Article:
Choosing a College: The Virtues of a Good Misfit

All the talk about helping prospective students find "the perfect fit" may be discouraging them from truly valuable experiences at colleges where they may thrive, writes Diana Senechal.

December 3, 2018
 
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As high school seniors pore over college possibilities -- whether at the beginning of the application process or later -- they are persistently, insistently advised to seek a “good fit.” The College Board offers online interactive tools for seeking such a fit. Numerous college applications ask students to explain why a particular institution would suit them. “Good fit, good fit” -- the phrase rings throughout college brochures, application manuals, recruiters’ speeches, interview questions and more. Yet if students instead sought a good misfit -- an institution that did not necessarily match their preferences and predilections -- they could bring greater adventurousness and resilience to their studies and life.

In no way do I mean that students should seek out extreme isolation, discomfort or stress. A Jew need not consider a college with an overwhelming Christian emphasis (or vice versa), unless this student has a particular reason to do so. A prospective philosophy major is usually well advised to consider colleges with a philosophy department. A student with strong family bonds and responsibilities does not have to fly 3,000 miles away from home. Students and parents need not take out more money in loans than they can pay back over time. Nor need a student ignore strong attractions to particular colleges: there may be good reasons for them. Nor is comfort itself to be scoffed at; there is no inherent virtue in rejecting a welcoming place for something cold, unfriendly, and vast.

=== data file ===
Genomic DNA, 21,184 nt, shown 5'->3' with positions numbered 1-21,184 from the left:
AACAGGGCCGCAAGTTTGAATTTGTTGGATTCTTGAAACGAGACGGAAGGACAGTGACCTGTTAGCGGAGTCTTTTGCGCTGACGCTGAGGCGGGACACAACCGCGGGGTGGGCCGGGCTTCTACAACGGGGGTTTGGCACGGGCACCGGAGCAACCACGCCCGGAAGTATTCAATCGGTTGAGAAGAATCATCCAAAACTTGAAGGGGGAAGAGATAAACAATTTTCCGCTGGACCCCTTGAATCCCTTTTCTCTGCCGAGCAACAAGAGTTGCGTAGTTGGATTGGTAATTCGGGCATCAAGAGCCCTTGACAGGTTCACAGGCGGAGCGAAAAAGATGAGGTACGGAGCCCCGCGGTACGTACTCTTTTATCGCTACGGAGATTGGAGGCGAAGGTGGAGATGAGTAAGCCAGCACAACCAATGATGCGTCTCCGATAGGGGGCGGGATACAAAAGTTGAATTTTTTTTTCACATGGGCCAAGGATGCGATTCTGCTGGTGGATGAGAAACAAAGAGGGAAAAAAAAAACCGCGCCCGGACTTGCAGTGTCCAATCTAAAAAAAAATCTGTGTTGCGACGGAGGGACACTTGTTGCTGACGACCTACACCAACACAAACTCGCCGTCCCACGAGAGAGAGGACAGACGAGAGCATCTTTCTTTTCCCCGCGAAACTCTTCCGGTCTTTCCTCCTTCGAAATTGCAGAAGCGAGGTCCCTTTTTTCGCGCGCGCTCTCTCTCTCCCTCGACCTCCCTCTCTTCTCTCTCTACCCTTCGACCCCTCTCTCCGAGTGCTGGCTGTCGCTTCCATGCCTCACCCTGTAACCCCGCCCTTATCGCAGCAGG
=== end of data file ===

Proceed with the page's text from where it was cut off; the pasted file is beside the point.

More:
Barring those extremes, the search for a “good misfit” could open up possibilities. Unburdened of the pressure to find the perfect match, students could focus on seeking colleges with the most substantial offerings. No longer concerned with perfect comfort and compatibility, the student can make interesting selections. This requires not only research -- into course offerings, programs and faculty -- but introspection as well: Which courses would I like to take? What major might I pursue? Which classes would I like to attend? With which professors would I like to speak during a visit to the college?

This intellectual focus can lead, over time, to rich fellowship and friendship. Without the pressure to find their group right away, or to feel instantly part of things, students can come together over books, ideas, problems and projects. One’s new peer group may be entirely unexpected -- a bunch of people who discuss Milton over breakfast -- or it may not be a group at all. Students may have different friends in different classes and activities, and they may also enjoy time alone. Being part of a group no longer holds full sway; thinking on one’s own, taking time with ideas in quiet, regains old honor.